what quantity proteins are made. The human genome is estimated to contain 20,000-25,000 genes. Although genes get a lot of attention, it¶s the proteins that perform most life functions and even make up the majority of cellular structures. Proteins are large, complex molecules made up of smaller subunits called amino acids. Chemical properties that distinguish the 20 different amino acids cause the protein chains to fold up into specific three-dimensional structures that define their particular functions in the cell. The constellation of all proteins in a cell is called its proteome. Unlike the relatively unchanging genome, the dynamic proteome changes from minute to minute in response to tens of thousands of intra- and extracellular environmental signals. A protein¶s chemistry and behavior are specified by the gene sequence and by the number and identities of other proteins made in the same cell at the same time and with which it associates and reacts. Studies to explore protein structure and activities, known as proteomics, will be the focus of much research for decades to come and will help elucidate the molecular basis of health and disease.

How is genome sequencing done?
Download a PDF illustration courtesy of the Department of Energy's Joint Genome Institute. See also their step-by-step illustrated guide to how sequencing is done.
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Chromosomes, which range in size from 50 million to 250 million bases, must first be broken into much shorter pieces (subcloning step). Each short piece is used as a template to generate a set of fragments that differ in length from each other by a single base that will be identified in a later step (template preparation and sequencing reaction steps). See a figure depicting the sequencing reaction.

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The fragments in a set are separated by gel electrophoresis (separation step). New fluorescent dyes allow separation of all four fragments in a single lane on the gel. See an example of an electropherogram using fluorescent dyes. Click on the image for a caption.

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The final base at the end of each fragment is identified (base-calling step). This process recreates the original sequence of As, Ts, Cs, and Gs for each short piece generated in the first step. Current electrophoresis limits are about 500 to 700 bases sequenced per read. Automated sequencers analyze the resulting electropherograms and the output is a four-color chromatogram showing peaks that represent each of the four DNA bases.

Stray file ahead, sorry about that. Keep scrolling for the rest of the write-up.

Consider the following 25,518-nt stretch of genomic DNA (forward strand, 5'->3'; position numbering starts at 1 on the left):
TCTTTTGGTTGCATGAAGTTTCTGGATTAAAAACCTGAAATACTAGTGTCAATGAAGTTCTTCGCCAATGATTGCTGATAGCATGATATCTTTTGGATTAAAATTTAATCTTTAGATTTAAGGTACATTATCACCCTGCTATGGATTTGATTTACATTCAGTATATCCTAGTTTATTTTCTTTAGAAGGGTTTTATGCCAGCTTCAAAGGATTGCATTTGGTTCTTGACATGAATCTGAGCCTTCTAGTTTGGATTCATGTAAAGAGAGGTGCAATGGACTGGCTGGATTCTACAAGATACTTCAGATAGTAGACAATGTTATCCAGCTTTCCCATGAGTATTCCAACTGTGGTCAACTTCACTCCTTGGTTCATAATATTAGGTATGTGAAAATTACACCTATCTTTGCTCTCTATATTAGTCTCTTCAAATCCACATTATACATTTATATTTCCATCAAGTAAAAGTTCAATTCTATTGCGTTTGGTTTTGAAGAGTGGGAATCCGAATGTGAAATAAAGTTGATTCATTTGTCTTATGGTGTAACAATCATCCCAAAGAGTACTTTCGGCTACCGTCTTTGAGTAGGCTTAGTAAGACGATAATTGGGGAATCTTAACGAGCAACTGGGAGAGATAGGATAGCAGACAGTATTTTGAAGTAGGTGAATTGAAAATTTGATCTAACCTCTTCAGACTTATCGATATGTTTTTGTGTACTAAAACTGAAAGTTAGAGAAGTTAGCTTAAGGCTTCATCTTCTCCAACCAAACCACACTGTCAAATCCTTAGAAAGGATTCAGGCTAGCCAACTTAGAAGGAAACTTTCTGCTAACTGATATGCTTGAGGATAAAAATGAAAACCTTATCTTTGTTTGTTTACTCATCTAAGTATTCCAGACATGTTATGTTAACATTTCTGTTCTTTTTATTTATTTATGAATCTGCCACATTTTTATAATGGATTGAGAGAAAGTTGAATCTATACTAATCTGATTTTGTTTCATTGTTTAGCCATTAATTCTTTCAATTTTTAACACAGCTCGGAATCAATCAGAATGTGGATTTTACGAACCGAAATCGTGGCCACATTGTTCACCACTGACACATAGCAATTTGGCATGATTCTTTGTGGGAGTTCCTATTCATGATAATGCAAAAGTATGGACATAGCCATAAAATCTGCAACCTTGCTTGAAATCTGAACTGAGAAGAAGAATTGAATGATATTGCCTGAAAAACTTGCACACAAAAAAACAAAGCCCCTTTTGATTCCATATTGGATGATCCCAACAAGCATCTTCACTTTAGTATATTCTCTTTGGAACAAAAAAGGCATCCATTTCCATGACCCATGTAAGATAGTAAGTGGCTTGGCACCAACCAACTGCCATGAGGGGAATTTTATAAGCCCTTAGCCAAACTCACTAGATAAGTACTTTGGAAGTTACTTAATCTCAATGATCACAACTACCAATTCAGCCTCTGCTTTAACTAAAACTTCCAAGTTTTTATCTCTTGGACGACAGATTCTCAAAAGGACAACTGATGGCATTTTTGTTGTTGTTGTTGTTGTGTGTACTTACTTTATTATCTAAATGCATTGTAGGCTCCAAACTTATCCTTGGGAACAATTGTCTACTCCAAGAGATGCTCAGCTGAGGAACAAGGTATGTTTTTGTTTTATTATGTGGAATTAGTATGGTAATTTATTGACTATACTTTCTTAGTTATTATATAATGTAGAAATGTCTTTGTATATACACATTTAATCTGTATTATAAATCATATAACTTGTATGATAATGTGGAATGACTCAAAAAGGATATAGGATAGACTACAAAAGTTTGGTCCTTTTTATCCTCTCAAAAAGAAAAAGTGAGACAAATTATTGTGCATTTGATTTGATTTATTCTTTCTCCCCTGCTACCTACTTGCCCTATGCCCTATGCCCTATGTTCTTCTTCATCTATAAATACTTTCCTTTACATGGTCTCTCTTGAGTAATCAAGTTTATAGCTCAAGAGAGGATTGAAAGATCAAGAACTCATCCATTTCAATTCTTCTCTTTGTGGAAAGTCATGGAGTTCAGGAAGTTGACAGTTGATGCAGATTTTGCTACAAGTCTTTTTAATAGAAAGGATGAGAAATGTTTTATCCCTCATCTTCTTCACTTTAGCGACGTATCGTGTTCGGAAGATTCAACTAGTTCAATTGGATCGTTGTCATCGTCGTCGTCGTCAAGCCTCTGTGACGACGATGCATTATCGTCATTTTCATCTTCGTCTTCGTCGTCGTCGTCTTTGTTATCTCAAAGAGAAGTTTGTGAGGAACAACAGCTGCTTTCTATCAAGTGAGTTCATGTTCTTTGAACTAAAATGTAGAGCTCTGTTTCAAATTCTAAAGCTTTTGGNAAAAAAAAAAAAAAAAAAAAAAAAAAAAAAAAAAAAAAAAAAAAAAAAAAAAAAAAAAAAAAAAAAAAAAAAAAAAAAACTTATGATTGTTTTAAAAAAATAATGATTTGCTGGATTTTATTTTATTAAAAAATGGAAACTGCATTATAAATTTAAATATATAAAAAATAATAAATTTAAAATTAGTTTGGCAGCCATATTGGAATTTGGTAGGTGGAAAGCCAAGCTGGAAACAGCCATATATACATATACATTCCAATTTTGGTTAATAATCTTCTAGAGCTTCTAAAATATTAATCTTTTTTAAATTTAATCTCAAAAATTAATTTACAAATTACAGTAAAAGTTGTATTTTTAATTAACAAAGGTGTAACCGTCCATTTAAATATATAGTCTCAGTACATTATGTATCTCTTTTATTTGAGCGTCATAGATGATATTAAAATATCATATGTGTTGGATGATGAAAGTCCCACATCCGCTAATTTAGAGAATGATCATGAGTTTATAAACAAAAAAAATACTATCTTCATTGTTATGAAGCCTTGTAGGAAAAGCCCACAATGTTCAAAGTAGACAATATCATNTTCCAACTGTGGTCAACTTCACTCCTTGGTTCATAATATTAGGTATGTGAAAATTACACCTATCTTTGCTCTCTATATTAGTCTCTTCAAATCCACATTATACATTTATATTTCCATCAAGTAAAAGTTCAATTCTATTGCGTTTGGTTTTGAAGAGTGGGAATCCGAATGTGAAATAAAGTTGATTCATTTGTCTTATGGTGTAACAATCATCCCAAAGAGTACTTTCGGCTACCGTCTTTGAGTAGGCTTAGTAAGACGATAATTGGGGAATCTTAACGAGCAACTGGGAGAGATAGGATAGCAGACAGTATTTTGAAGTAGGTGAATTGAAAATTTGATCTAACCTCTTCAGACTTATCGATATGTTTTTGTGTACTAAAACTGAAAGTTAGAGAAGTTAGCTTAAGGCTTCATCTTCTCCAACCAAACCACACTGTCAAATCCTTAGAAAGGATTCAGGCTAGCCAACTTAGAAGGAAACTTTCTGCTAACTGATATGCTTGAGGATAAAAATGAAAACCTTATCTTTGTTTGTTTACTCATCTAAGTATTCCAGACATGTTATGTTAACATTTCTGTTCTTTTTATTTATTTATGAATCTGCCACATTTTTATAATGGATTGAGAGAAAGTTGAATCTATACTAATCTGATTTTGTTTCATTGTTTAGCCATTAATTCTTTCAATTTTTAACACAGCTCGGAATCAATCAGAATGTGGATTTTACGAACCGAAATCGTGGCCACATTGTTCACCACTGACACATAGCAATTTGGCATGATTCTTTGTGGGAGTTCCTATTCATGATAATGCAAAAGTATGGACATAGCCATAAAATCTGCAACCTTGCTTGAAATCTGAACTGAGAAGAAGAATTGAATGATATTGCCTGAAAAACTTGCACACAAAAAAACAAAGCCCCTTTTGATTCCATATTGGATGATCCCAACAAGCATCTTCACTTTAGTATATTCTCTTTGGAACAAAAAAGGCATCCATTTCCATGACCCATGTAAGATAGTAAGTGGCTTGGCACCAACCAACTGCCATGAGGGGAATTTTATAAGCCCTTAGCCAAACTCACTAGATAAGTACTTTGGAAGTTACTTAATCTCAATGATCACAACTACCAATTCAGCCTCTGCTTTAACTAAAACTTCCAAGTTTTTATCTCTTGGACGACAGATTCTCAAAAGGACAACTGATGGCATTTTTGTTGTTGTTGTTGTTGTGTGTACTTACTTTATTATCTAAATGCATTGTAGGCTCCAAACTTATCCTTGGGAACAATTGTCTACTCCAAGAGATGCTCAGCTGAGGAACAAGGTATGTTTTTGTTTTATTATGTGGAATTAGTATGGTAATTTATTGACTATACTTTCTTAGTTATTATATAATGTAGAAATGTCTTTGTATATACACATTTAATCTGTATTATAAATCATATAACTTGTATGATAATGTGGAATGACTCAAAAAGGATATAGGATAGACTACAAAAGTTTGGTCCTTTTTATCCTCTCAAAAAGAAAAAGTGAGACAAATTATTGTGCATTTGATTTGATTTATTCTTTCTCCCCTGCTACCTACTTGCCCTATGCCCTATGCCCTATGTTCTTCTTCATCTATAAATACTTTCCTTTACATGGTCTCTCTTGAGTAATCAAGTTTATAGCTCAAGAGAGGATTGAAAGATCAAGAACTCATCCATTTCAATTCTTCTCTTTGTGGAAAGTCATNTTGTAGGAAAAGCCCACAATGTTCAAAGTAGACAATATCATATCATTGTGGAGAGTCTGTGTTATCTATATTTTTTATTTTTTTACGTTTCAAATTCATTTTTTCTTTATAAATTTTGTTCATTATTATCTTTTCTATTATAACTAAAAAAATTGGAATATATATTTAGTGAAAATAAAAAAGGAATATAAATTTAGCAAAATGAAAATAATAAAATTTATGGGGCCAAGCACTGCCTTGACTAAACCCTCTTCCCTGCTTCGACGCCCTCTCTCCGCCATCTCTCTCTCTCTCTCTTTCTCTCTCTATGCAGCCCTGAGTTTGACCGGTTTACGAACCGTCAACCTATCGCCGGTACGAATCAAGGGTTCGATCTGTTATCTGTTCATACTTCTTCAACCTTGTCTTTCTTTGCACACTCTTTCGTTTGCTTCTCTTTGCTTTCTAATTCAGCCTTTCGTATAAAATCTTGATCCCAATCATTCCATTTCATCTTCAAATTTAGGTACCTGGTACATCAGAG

After the bases are "read," computers are used to assemble the short sequences (in blocks of about 500 bases each, called the read length) into long continuous stretches that are analyzed for errors, gene-coding regions, and other characteristics. To read about all the trouble researchers go through to "finish" this raw sequence from automated sequencers Click here (and scroll to bottom that begins "Here are our definitions of..."). Finished sequence is submitted to major public sequence databases, such as GenBank. Human Genome Project sequence data are thus made freely available to anyone around the world. For more on genome sequencing, see the Sequencing Fact Sheet.

What We've Learned So Far
What Does the Draft Human Genome Sequence Tell Us?
By the Numbers
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The human genome contains 3164.7 million chemical nucleotide bases (A, C, T, and G). The average gene consists of 3000 bases, but sizes vary greatly, with the largest known human gene being dystrophin at 2.4 million bases. The total number of genes is estimated at 30,000 ²much lower than previous estimates of 80,000 to 140,000 that had been based on extrapolations from gene-rich areas as opposed to a composite of gene-rich and gene-poor areas. Almost all (99.9%) nucleotide bases are exactly the same in all people. The functions are unknown for over 50% of discovered genes.

The Wheat from the Chaff
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Less than 2% of the genome codes for proteins. Repeated sequences that do not code for proteins ("junk DNA") make up at least 50% of the human genome. Repetitive sequences are thought to have no direct functions, but they shed light on chromosome structure and dynamics. Over time, these repeats reshape the genome by rearranging it, creating entirely new genes, and modifying and reshuffling existing genes. During the past 50 million years, a dramatic decrease seems to have occurred in the rate of accumulation of repeats in the human genome.